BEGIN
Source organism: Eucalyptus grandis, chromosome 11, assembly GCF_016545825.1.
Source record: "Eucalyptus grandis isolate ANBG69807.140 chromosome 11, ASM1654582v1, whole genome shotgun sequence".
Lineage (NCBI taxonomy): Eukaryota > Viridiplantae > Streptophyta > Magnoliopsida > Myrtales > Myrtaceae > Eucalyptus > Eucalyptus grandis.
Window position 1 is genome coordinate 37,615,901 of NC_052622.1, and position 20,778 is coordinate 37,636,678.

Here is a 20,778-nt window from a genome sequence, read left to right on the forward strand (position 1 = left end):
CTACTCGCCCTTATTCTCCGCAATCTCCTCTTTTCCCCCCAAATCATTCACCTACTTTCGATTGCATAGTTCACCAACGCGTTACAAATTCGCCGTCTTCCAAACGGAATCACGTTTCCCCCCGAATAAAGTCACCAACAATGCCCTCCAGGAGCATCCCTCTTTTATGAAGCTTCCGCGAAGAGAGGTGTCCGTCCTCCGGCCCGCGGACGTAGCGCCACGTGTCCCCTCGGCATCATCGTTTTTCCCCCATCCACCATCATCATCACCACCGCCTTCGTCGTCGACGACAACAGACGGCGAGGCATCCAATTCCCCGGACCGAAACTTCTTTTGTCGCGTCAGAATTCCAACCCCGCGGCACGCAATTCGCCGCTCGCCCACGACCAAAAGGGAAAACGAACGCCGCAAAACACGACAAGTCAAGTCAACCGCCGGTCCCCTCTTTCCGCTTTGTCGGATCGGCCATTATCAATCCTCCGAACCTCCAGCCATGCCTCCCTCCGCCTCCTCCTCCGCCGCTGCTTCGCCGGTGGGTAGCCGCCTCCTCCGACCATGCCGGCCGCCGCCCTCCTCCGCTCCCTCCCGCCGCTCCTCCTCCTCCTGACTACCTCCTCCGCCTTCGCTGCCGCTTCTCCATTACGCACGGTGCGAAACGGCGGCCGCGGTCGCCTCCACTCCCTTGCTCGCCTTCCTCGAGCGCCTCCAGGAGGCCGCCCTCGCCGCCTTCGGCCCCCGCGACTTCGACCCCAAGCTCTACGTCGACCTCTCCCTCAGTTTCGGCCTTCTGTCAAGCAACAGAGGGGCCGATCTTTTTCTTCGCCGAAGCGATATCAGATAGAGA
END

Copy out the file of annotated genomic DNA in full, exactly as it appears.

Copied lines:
Source organism: Eucalyptus grandis, chromosome 11, assembly GCF_016545825.1.
Source record: "Eucalyptus grandis isolate ANBG69807.140 chromosome 11, ASM1654582v1, whole genome shotgun sequence".
Lineage (NCBI taxonomy): Eukaryota > Viridiplantae > Streptophyta > Magnoliopsida > Myrtales > Myrtaceae > Eucalyptus > Eucalyptus grandis.
Window position 1 is genome coordinate 37,615,901 of NC_052622.1, and position 20,778 is coordinate 37,636,678.

Here is a 20,778-nt window from a genome sequence, read left to right on the forward strand (position 1 = left end):
CTACTCGCCCTTATTCTCCGCAATCTCCTCTTTTCCCCCCAAATCATTCACCTACTTTCGATTGCATAGTTCACCAACGCGTTACAAATTCGCCGTCTTCCAAACGGAATCACGTTTCCCCCCGAATAAAGTCACCAACAATGCCCTCCAGGAGCATCCCTCTTTTATGAAGCTTCCGCGAAGAGAGGTGTCCGTCCTCCGGCCCGCGGACGTAGCGCCACGTGTCCCCTCGGCATCATCGTTTTTCCCCCATCCACCATCATCATCACCACCGCCTTCGTCGTCGACGACAACAGACGGCGAGGCATCCAATTCCCCGGACCGAAACTTCTTTTGTCGCGTCAGAATTCCAACCCCGCGGCACGCAATTCGCCGCTCGCCCACGACCAAAAGGGAAAACGAACGCCGCAAAACACGACAAGTCAAGTCAACCGCCGGTCCCCTCTTTCCGCTTTGTCGGATCGGCCATTATCAATCCTCCGAACCTCCAGCCATGCCTCCCTCCGCCTCCTCCTCCGCCGCTGCTTCGCCGGTGGGTAGCCGCCTCCTCCGACCATGCCGGCCGCCGCCCTCCTCCGCTCCCTCCCGCCGCTCCTCCTCCTCCTGACTACCTCCTCCGCCTTCGCTGCCGCTTCTCCATTACGCACGGTGCGAAACGGCGGCCGCGGTCGCCTCCACTCCCTTGCTCGCCTTCCTCGAGCGCCTCCAGGAGGCCGCCCTCGCCGCCTTCGGCCCCCGCGACTTCGACCCCAAGCTCTACGTCGACCTCTCCCTCAGTTTCGGCCTTCTGTCAAGCAACAGAGGGGCCGATCTTTTTCTTCGCCGAAGCGATATCAGATAGAGA